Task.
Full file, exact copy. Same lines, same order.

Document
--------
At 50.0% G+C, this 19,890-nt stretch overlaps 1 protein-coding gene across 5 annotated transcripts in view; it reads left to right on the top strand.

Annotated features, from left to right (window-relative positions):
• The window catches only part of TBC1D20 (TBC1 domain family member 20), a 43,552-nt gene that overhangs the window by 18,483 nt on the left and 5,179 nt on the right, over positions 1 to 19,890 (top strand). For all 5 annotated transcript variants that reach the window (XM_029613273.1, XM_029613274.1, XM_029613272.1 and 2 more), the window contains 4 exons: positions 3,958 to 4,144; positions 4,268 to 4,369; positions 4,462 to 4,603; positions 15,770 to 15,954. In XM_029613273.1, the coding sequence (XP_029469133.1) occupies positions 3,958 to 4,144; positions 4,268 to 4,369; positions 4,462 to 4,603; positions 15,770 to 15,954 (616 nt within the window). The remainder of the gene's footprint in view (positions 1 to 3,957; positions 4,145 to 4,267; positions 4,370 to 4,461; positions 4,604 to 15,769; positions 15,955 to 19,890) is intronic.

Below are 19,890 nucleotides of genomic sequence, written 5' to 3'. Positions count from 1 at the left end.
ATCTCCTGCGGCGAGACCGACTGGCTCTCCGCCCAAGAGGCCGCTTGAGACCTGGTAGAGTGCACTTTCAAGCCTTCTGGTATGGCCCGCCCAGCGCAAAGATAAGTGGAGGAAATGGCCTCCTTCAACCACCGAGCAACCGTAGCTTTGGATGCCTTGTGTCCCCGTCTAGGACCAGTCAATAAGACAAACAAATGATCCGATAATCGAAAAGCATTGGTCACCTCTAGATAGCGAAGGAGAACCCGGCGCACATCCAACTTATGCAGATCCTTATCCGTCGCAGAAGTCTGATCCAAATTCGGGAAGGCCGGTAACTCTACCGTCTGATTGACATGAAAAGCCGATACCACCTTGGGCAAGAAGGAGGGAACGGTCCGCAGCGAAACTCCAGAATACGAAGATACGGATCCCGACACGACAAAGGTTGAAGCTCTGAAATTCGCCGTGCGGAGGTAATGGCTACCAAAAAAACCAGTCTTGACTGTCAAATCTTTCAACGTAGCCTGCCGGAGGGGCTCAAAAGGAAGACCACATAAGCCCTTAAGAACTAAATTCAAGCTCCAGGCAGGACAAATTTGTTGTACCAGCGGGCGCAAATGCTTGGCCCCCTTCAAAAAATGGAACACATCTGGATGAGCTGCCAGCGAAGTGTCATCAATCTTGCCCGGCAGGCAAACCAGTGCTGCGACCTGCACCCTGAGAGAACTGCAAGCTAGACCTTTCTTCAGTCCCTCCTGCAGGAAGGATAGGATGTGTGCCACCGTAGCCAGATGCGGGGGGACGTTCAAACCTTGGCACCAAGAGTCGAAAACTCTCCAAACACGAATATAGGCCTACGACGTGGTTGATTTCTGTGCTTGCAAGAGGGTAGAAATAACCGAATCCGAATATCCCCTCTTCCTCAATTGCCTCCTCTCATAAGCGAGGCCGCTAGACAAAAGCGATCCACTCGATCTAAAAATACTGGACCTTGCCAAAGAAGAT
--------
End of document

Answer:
At 50.0% G+C, this 19,890-nt stretch overlaps 1 protein-coding gene across 5 annotated transcripts in view; it reads left to right on the top strand.

Annotated features, from left to right (window-relative positions):
• The window catches only part of TBC1D20 (TBC1 domain family member 20), a 43,552-nt gene that overhangs the window by 18,483 nt on the left and 5,179 nt on the right, over positions 1 to 19,890 (top strand). For all 5 annotated transcript variants that reach the window (XM_029613273.1, XM_029613274.1, XM_029613272.1 and 2 more), the window contains 4 exons: positions 3,958 to 4,144; positions 4,268 to 4,369; positions 4,462 to 4,603; positions 15,770 to 15,954. In XM_029613273.1, the coding sequence (XP_029469133.1) occupies positions 3,958 to 4,144; positions 4,268 to 4,369; positions 4,462 to 4,603; positions 15,770 to 15,954 (616 nt within the window). The remainder of the gene's footprint in view (positions 1 to 3,957; positions 4,145 to 4,267; positions 4,370 to 4,461; positions 4,604 to 15,769; positions 15,955 to 19,890) is intronic.

Below are 19,890 nucleotides of genomic sequence, written 5' to 3'. Positions count from 1 at the left end.
ATCTCCTGCGGCGAGACCGACTGGCTCTCCGCCCAAGAGGCCGCTTGAGACCTGGTAGAGTGCACTTTCAAGCCTTCTGGTATGGCCCGCCCAGCGCAAAGATAAGTGGAGGAAATGGCCTCCTTCAACCACCGAGCAACCGTAGCTTTGGATGCCTTGTGTCCCCGTCTAGGACCAGTCAATAAGACAAACAAATGATCCGATAATCGAAAAGCATTGGTCACCTCTAGATAGCGAAGGAGAACCCGGCGCACATCCAACTTATGCAGATCCTTATCCGTCGCAGAAGTCTGATCCAAATTCGGGAAGGCCGGTAACTCTACCGTCTGATTGACATGAAAAGCCGATACCACCTTGGGCAAGAAGGAGGGAACGGTCCGCAGCGAAACTCCAGAATACGAAGATACGGATCCCGACACGACAAAGGTTGAAGCTCTGAAATTCGCCGTGCGGAGGTAATGGCTACCAAAAAAACCAGTCTTGACTGTCAAATCTTTCAACGTAGCCTGCCGGAGGGGCTCAAAAGGAAGACCACATAAGCCCTTAAGAACTAAATTCAAGCTCCAGGCAGGACAAATTTGTTGTACCAGCGGGCGCAAATGCTTGGCCCCCTTCAAAAAATGGAACACATCTGGATGAGCTGCCAGCGAAGTGTCATCAATCTTGCCCGGCAGGCAAACCAGTGCTGCGACCTGCACCCTGAGAGAACTGCAAGCTAGACCTTTCTTCAGTCCCTCCTGCAGGAAGGATAGGATGTGTGCCACCGTAGCCAGATGCGGGGGGACGTTCAAACCTTGGCACCAAGAGTCGAAAACTCTCCAAACACGAATATAGGCCTACGACGTGGTTGATTTCTGTGCTTGCAAGAGGGTAGAAATAACCGAATCCGAATATCCCCTCTTCCTCAATTGCCTCCTCTCATAAGCGAGGCCGCTAGACAAAAGCGATCCACTCGATCTAAAAATACTGGACCTTGCCAAAGAAGAT